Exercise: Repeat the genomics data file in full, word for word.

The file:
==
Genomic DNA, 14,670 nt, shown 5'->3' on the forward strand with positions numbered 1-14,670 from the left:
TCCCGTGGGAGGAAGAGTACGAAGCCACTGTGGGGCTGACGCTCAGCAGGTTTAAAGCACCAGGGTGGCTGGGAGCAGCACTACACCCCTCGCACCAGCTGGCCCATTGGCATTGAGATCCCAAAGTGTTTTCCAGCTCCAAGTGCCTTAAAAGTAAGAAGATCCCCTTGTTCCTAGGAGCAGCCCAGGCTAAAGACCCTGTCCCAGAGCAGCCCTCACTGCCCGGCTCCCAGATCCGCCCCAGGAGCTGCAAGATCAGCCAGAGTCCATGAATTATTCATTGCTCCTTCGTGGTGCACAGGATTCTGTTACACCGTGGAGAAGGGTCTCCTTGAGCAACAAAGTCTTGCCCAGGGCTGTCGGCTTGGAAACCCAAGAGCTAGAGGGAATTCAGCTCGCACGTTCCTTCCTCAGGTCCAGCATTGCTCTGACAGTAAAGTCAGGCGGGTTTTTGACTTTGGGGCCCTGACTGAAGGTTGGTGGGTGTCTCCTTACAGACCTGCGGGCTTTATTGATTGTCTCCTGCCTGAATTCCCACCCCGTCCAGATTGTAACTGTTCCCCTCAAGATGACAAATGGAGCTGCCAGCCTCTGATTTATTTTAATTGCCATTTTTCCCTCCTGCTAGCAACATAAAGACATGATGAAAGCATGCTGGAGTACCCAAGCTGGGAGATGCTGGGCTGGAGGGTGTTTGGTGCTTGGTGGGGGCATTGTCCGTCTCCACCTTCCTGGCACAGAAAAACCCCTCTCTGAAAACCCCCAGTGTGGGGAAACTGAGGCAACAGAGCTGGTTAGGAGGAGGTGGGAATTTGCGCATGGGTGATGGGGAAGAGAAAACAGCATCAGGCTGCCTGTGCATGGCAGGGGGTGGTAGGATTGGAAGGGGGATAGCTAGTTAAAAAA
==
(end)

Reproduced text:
Genomic DNA, 14,670 nt, shown 5'->3' on the forward strand with positions numbered 1-14,670 from the left:
TCCCGTGGGAGGAAGAGTACGAAGCCACTGTGGGGCTGACGCTCAGCAGGTTTAAAGCACCAGGGTGGCTGGGAGCAGCACTACACCCCTCGCACCAGCTGGCCCATTGGCATTGAGATCCCAAAGTGTTTTCCAGCTCCAAGTGCCTTAAAAGTAAGAAGATCCCCTTGTTCCTAGGAGCAGCCCAGGCTAAAGACCCTGTCCCAGAGCAGCCCTCACTGCCCGGCTCCCAGATCCGCCCCAGGAGCTGCAAGATCAGCCAGAGTCCATGAATTATTCATTGCTCCTTCGTGGTGCACAGGATTCTGTTACACCGTGGAGAAGGGTCTCCTTGAGCAACAAAGTCTTGCCCAGGGCTGTCGGCTTGGAAACCCAAGAGCTAGAGGGAATTCAGCTCGCACGTTCCTTCCTCAGGTCCAGCATTGCTCTGACAGTAAAGTCAGGCGGGTTTTTGACTTTGGGGCCCTGACTGAAGGTTGGTGGGTGTCTCCTTACAGACCTGCGGGCTTTATTGATTGTCTCCTGCCTGAATTCCCACCCCGTCCAGATTGTAACTGTTCCCCTCAAGATGACAAATGGAGCTGCCAGCCTCTGATTTATTTTAATTGCCATTTTTCCCTCCTGCTAGCAACATAAAGACATGATGAAAGCATGCTGGAGTACCCAAGCTGGGAGATGCTGGGCTGGAGGGTGTTTGGTGCTTGGTGGGGGCATTGTCCGTCTCCACCTTCCTGGCACAGAAAAACCCCTCTCTGAAAACCCCCAGTGTGGGGAAACTGAGGCAACAGAGCTGGTTAGGAGGAGGTGGGAATTTGCGCATGGGTGATGGGGAAGAGAAAACAGCATCAGGCTGCCTGTGCATGGCAGGGGGTGGTAGGATTGGAAGGGGGATAGCTAGTTAAAAAA